A Push for Public Banks

In February 2017, Seattle became the first city to pass legislation to divest from a financial institution because of its role in funding the Dakota Access pipeline.

Months of rallies, public testimony at city council meetings, and protests at Wells Fargo branches across Seattle led to the unanimous vote to divest billions from the bank. Los Angeles and Philadelphia would follow. But when the time came to withdraw its money from the bank at the end of 2018, Seattle instead renewed its contract with Wells Fargo. The political decision to divest city money from one of the biggest banks funding DAPL was reversed because the city hadn’t found an alternative financial institution to house its money.

Pipeline Divestment Starts at Standing Rock

Throughout 2016 and after, indigenous activists (often referred to as water protectors) protested the DAPL at the Standing Rock camp in North Dakota. Despite opposition, the camp at Standing Rock was cleared in February 2017, and oil started flowing through the DAPL in June 2017.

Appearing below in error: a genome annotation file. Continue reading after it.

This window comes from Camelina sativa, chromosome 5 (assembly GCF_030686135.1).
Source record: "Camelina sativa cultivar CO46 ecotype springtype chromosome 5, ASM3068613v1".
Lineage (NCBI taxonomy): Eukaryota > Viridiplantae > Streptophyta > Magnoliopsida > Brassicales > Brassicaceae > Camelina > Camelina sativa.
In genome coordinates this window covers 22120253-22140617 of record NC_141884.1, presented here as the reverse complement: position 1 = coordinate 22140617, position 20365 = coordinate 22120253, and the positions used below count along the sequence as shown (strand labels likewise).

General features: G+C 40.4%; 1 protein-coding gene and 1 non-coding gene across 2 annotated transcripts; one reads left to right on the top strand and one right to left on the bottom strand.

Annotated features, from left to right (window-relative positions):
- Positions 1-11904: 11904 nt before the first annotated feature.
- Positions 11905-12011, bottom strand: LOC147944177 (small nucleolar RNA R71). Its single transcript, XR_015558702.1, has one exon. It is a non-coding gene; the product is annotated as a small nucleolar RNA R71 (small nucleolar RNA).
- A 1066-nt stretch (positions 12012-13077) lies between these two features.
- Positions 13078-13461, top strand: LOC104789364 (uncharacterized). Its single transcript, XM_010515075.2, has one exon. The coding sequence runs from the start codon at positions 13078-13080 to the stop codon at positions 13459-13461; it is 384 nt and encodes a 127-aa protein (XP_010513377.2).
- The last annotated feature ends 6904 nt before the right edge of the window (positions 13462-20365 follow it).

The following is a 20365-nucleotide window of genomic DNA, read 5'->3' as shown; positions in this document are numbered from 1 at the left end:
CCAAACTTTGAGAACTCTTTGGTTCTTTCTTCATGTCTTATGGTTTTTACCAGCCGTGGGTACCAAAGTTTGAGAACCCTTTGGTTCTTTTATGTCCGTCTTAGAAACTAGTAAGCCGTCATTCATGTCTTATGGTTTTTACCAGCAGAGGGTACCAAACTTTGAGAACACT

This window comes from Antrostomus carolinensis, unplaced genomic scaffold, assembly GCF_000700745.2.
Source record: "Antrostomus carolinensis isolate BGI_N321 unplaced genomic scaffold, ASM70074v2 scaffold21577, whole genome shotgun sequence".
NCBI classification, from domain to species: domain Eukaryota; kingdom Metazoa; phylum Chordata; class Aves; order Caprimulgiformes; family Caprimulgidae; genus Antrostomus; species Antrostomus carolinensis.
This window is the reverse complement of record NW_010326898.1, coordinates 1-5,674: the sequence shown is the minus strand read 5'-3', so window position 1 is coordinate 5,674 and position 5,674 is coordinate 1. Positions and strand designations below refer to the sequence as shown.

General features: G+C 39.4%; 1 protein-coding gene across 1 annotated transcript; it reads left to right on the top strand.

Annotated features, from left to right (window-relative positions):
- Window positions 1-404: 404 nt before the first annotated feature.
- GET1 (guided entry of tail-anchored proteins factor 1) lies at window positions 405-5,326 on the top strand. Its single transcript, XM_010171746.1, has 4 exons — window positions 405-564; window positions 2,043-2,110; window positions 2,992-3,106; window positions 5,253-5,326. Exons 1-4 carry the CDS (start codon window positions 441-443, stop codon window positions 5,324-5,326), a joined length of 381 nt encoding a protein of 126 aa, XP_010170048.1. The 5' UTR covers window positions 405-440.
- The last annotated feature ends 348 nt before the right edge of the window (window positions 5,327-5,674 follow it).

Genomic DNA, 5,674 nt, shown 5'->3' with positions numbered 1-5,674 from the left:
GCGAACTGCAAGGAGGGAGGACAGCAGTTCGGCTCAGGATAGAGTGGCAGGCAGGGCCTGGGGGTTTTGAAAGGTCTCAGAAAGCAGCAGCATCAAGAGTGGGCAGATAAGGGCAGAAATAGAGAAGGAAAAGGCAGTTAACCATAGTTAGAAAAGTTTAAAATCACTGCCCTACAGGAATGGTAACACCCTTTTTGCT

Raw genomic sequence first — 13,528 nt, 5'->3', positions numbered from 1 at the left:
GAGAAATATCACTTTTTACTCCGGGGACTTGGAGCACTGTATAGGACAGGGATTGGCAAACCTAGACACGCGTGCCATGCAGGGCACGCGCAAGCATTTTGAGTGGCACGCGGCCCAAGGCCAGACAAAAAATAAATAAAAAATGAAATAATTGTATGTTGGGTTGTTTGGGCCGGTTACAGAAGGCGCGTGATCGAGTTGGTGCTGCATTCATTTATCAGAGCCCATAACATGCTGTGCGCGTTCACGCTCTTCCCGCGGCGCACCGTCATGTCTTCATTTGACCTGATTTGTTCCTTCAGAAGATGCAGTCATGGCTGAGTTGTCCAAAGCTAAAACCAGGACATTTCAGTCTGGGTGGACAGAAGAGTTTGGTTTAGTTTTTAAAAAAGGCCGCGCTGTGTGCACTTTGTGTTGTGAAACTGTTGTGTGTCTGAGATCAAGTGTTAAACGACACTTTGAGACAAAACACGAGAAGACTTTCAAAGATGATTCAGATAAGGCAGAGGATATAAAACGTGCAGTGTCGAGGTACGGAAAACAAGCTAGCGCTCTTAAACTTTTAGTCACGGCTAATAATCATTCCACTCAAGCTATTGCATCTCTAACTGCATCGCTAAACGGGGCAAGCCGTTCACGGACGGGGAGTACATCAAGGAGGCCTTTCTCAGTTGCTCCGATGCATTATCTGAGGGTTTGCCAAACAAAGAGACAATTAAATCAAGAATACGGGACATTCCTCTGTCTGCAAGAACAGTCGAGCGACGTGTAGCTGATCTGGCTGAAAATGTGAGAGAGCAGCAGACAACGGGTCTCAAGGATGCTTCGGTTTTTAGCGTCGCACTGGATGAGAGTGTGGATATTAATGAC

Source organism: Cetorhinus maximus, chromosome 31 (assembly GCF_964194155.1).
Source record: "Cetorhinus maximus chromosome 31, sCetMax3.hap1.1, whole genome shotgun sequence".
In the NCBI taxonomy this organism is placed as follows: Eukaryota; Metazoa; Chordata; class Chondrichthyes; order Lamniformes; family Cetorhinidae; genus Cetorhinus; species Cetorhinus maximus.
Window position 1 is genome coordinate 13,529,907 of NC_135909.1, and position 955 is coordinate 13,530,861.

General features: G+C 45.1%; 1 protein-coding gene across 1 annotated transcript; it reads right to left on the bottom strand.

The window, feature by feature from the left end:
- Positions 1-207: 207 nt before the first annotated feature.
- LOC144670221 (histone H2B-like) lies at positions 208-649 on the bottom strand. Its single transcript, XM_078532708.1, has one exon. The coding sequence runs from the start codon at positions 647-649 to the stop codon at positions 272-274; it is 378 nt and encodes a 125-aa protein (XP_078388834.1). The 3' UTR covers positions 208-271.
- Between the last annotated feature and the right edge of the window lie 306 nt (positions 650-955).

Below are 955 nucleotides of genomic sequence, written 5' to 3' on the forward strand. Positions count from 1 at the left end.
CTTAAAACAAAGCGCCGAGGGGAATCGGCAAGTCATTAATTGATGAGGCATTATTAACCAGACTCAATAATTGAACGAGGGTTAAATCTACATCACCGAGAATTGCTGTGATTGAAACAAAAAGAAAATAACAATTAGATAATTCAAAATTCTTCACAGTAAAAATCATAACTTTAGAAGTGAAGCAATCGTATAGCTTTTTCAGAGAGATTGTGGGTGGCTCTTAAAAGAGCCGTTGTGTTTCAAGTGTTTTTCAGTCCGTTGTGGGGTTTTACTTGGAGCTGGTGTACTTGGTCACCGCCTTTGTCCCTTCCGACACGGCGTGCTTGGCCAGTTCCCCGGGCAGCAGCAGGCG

But the camp wasn’t the only site of resistance. In October 2017, organizers — under the name Mazaska (“money” in Lakota) Talks — launched a campaign that urged individuals and larger entities, especially cities, to take money out of banks funding the DAPL and other pipeline projects transporting oil from Alberta’s tar sands, including Keystone XL, Trans Mountain, and Energy East.

The idea was that removing money from the banks could put a stop to the projects. The phrase “Kill the funding. Kill the pipelines” was commonly spoken by divest advocates.

Wells Fargo was one of 17 funders of the DAPL; others included Bank of America, Goldman Sachs, and JPMorgan Chase. In September 2017, Mazaska Talks reported that the divestment movement was responsible for over $5 billion being withdrawn from DAPL-funding banks. That figure included the billions divested by Seattle, Philadelphia, and Los Angeles and more than $80 million in individual accounts.

Read more